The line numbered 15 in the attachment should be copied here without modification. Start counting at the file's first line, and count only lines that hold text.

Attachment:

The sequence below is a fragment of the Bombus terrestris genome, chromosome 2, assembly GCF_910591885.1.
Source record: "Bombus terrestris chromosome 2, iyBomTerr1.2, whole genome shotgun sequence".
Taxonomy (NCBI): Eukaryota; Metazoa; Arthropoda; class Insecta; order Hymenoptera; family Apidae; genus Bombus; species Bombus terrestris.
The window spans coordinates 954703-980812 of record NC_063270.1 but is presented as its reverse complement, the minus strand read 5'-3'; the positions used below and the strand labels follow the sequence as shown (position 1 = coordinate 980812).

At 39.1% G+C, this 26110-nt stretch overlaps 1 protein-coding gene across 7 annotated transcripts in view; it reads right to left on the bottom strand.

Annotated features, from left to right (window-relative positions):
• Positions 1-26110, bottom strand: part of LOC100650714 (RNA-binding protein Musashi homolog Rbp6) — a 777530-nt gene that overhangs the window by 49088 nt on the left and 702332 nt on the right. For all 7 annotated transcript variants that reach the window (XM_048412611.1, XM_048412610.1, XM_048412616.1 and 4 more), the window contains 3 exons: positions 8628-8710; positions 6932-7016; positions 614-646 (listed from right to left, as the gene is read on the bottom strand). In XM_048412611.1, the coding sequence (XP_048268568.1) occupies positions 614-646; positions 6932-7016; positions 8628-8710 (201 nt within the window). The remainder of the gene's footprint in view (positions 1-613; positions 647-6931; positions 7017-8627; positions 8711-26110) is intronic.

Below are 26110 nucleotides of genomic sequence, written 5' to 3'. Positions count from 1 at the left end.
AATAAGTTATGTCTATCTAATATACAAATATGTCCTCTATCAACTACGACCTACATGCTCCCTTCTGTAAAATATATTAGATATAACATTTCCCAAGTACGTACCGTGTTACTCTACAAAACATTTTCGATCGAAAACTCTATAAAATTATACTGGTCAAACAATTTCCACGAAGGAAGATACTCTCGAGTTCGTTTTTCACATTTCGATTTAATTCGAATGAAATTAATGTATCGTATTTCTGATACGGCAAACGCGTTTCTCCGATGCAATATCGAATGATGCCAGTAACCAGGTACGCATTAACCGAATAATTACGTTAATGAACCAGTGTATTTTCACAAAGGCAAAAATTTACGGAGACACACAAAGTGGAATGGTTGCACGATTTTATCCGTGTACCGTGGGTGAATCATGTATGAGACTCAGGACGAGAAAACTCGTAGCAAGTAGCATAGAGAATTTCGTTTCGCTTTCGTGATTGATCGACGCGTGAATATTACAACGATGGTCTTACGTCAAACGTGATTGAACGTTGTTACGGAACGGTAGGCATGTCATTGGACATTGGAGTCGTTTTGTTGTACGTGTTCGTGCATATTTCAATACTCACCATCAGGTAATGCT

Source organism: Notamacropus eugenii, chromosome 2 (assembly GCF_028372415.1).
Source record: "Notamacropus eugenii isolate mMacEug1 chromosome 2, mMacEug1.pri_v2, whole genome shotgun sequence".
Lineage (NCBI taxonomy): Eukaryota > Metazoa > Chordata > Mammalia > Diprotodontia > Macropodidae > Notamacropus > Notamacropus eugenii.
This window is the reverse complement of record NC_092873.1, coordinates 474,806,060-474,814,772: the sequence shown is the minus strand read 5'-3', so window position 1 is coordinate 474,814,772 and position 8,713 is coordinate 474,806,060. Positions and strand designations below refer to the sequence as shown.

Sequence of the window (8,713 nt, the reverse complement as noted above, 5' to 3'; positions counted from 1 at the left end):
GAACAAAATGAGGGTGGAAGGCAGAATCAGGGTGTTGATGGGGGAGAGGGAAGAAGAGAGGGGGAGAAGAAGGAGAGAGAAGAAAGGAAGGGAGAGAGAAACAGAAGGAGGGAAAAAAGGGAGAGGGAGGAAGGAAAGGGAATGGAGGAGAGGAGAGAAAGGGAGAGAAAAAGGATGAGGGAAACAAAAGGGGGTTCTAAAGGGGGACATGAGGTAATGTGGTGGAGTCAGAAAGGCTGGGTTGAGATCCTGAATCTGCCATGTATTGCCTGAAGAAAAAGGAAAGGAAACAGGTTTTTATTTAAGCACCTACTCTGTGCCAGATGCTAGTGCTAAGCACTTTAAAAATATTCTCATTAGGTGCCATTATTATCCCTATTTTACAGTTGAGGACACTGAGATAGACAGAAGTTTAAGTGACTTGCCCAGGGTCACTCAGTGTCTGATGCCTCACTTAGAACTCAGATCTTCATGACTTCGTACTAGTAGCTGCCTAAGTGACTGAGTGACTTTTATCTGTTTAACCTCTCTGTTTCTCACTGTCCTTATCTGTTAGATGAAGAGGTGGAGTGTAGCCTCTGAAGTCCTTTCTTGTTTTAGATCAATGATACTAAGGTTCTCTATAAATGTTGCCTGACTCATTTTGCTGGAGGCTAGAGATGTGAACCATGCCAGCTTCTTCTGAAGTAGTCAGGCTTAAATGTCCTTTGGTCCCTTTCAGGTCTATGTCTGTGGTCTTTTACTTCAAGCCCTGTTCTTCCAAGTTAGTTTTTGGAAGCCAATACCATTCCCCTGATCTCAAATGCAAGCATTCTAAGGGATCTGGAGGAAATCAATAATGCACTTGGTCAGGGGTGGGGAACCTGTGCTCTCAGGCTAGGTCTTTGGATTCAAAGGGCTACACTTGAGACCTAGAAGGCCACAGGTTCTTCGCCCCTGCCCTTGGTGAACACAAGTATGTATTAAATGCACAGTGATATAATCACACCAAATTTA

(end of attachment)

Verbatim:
GAACAAAATGAGGGTGGAAGGCAGAATCAGGGTGTTGATGGGGGAGAGGGAAGAAGAGAGGGGGAGAAGAAGGAGAGAGAAGAAAGGAAGGGAGAGAGAAACAGAAGGAGGGAAAAAAGGGAGAGGGAGGAAGGAAAGGGAATGGAGGAGAGGAGAGAAAGGGAGAGAAAAAGGATGAGGGAAACAAAAGGGGGTTCTAAAGGGGGACATGAGGTAATGTGGTGGAGTCAGAAAGGCTGGGTTGAGATCCTGAATCTGCCATGTATTGCCTGAAGAAAAAGGAAAGGAAACAGGTTTTTATTTAAGCACCTACTCTGTGCCAGATGCTAGTGCTAAGCACTTTAAAAATATTCTCATTAGGTGCCATTATTATCCCTATTTTACAGTTGAGGACACTGAGATAGACAGAAGTTTAAGTGACTTGCCCAGGGTCACTCAGTGTCTGATGCCTCACTTAGAACTCAGATCTTCATGACTTCGTACTAGTAGCTGCCTAAGTGACTGAGTGACTTTTATCTGTTTAACCTCTCTGTTTCTCACTGTCCTTATCTGTTAGATGAAGAGGTGGAGTGTAGCCTCTGAAGTCCTTTCTTGTTTTAGATCAATGATACTAAGGTTCTCTATAAATGTTGCCTGACTCATTTTGCTGGAGGCTAGAGATGTGAACCATGCCAGCTTCTTCTGAAGTAGTCAGGCTTAAATGTCCTTTGGTCCCTTTCAGGTCTATGTCTGTGGTCTTTTACTTCAAGCCCTGTTCTTCCAAGTTAGTTTTTGGAAGCCAATACCATTCCCCTGATCTCAAATGCAAGCATTCTAAGGGATCTGGAGGAAATCAATAATGCACTTGGTCAGGGGTGGGGAACCTGTGCTCTCAGGCTAGGTCTTTGGATTCAAAGGGCTACACTTGAGACCTAGAAGGCCACAGGTTCTTCGCCCCTGCCCTTGGTGAACACAAGTATGTATTAAATGCACAGTGATATAATCACACCAAATTTA